o Approval of insect-resistant rice has the potential to benefit more than 250 million rice households in Asia, or approximately 1 billion people.
o Further, the global net economic benefit to biotech crop farmers in 2007 alone was $10 billion ($6 billion in developing countries and $4 billion in industrialized nations.) For the period 1996 to 2007 the economic benefit was $44 billion, equally divided between developing and industrial countries
· Biotech crops have already substantially reduced agriculture’s environmental footprint by reducing pesticides, saving on fossil fuel use and decreasing carbon dioxide emissions and soil loss through less plowing. In particular, from 1996 to 2007 biotech crops saved 359,000 metric tons of pesticides (active ingredient).
o The development of drought-tolerant crops also has enormous potential to increase yield where water is limiting. Approximately 70 percent of the world’s fresh water is used for agricultural purposes. Importantly drought tolerant maize is expected to be available in the US in 2012, or earlier, and in Sub Sahara Africa by 2017.
· The environmental benefits associated with biotech crops have also helped reduce greenhouse gases. In 2007 alone, carbon dioxide savings were 14.2 billion kg, equivalent to removing 6.3 million cars from the road.
China, Rice, and GMOs: Navigating the Global Rift on Genetic Engineering
- Ron Herring, The Asia-Pacific Journal, January 12, 2009. Full commentary at http://japanfocus.org/_Ron_Herring-China__Rice__and_GMOs__Navigating_the_Global_Rift_on_Genetic_Engineering
A recent article in Nature  asked provocatively: Is China ready for GM rice? The title reflects widely shared anxiety over genetic engineering in agriculture. The use of the term “GM” specifically conjures a politically charged object: “GMOs” or “genetically modified organisms.” Is anyone ready for FrankenFoods? Strawberries with fish genes? Human cloning?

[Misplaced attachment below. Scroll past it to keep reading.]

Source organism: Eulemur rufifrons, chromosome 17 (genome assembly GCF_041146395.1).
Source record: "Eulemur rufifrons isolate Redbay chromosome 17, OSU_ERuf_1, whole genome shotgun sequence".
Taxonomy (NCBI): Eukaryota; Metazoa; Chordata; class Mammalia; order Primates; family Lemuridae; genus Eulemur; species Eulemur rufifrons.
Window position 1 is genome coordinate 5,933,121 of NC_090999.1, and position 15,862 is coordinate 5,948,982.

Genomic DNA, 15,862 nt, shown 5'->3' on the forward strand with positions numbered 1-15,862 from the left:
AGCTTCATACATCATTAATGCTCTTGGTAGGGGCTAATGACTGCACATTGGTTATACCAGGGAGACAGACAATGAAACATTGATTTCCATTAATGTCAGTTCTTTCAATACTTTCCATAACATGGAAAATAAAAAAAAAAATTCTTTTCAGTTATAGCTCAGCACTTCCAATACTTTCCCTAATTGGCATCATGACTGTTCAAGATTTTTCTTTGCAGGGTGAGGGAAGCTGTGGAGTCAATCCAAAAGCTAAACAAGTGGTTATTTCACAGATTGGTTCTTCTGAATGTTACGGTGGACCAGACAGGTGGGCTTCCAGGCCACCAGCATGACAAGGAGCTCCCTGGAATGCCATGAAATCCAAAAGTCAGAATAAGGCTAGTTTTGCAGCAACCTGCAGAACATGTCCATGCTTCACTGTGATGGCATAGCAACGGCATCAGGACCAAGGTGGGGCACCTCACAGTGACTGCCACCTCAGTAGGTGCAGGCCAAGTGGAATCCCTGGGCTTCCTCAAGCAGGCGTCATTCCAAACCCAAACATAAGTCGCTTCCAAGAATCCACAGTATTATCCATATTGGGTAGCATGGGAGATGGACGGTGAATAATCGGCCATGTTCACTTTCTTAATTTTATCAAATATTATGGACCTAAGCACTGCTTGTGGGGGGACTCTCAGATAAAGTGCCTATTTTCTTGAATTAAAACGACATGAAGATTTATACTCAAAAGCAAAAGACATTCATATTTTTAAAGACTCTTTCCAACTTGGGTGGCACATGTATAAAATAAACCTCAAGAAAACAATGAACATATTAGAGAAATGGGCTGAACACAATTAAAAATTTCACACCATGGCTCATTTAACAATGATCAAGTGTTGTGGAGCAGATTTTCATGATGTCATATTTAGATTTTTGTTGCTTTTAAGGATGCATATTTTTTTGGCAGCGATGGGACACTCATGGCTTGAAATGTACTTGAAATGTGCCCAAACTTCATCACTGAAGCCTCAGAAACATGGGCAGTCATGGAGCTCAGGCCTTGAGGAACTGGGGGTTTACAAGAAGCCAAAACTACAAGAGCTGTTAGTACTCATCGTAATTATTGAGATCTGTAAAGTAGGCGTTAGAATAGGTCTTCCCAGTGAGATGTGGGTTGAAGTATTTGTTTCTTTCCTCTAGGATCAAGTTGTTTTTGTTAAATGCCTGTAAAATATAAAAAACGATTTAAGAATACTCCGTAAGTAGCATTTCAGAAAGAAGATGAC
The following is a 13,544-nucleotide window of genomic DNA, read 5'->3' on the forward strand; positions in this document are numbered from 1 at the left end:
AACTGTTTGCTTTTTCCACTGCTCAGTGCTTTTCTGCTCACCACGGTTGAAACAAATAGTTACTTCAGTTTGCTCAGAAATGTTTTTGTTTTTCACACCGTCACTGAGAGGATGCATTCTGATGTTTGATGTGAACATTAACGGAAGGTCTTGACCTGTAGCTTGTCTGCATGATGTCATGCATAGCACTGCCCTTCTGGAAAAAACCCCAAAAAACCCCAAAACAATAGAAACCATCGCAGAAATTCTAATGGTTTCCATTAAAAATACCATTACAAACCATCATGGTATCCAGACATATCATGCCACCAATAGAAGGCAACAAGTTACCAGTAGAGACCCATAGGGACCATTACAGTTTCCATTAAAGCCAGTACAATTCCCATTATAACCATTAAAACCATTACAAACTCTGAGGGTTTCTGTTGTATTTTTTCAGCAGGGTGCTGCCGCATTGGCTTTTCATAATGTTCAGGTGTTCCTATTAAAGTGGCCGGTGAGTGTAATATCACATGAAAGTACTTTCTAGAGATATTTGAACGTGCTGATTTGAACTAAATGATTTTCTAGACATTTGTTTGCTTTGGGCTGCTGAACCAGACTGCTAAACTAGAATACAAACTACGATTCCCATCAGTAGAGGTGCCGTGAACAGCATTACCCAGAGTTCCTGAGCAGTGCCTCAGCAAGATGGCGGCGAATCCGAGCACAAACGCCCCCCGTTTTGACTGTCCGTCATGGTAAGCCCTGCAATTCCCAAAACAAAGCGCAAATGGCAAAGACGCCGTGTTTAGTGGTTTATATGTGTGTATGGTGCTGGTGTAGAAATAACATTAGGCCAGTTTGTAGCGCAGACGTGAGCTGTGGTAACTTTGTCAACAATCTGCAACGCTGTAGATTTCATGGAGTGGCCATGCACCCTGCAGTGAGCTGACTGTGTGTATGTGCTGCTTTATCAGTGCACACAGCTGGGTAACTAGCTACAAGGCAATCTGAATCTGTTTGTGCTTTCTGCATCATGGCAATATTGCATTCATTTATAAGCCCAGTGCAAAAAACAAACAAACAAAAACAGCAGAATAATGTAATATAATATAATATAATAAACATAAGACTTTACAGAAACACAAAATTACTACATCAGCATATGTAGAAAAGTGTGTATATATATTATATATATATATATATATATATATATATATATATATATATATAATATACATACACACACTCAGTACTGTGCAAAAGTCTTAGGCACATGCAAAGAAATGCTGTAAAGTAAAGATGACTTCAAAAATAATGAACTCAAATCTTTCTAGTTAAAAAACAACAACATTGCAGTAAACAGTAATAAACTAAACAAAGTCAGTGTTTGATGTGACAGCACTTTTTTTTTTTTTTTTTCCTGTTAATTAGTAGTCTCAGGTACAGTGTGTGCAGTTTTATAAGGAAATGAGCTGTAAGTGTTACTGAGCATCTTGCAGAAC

The question has an ominous overtone, though both reporter and venue are identified with science. The question derives its energy from the decision of the Chinese Government to go full speed ahead with genetically engineered rice to confront what the state constructs as a gathering Malthusian crisis of hunger. What the article does not tell the reader is that the farmers are way ahead of the government: ready and able. Transgenic rice – officially unauthorized within China – has for several years been showing up in exports from China to Europe, to Japan, to New Zealand – and probably many other places that simply are not checking.
To ask if China is “ready” for “GM” rice is then doubly loaded. The necessity of getting ready implies threat; “GM” ties a specific cultivar to global anxiety about transgenic crops. The anxiety is multi-pronged: does the spread of transgenics entail threats of corporate dominance? Environmental risk? Food safety? The anxiety is heightened because these crops are spreading faster globally than perhaps any previous agricultural innovation, both through official channels of firm and state and underground, like films on DVDs or business software on CDs. The transgenic genie is out of the bottle.
Then the question of who must be “ready” becomes especially curious. Farmers are clearly ready. As in many countries, cultivators in China risk prosecution to grow unauthorized transgenic crops, including Bt rice. They do so because they are impatient with bureaucratic delays and unwilling to pay corporate technology fees. And in fact, though urban consumers of GM politics think otherwise, there is not a lot to get ready for on farm: all the technology is in the seed, typically with a few altered genes, often only one. There is no more preparation than in playing an illegal DVD of a Bollywood film, once you know how to operate a player.
But is the state ready? Here the construction of transgenic rice as a special category designated by “GM” indicates why the issue carries political freight. Being “ready” implies a state of preparation, alertness, and consequences of not being ready, all of which are bad. No one was ready for the financial meltdown of 2008, most especially pensioners and homeowners. Is China ready for democracy? Open internet? But no one has ever asked -- in Europe, or in China, or in India -- if nations were “ready” for transgenic pharmaceuticals – which have been with us, and thoroughly normalized, since successful production of human insulin via transgenic bacteria began in 1978.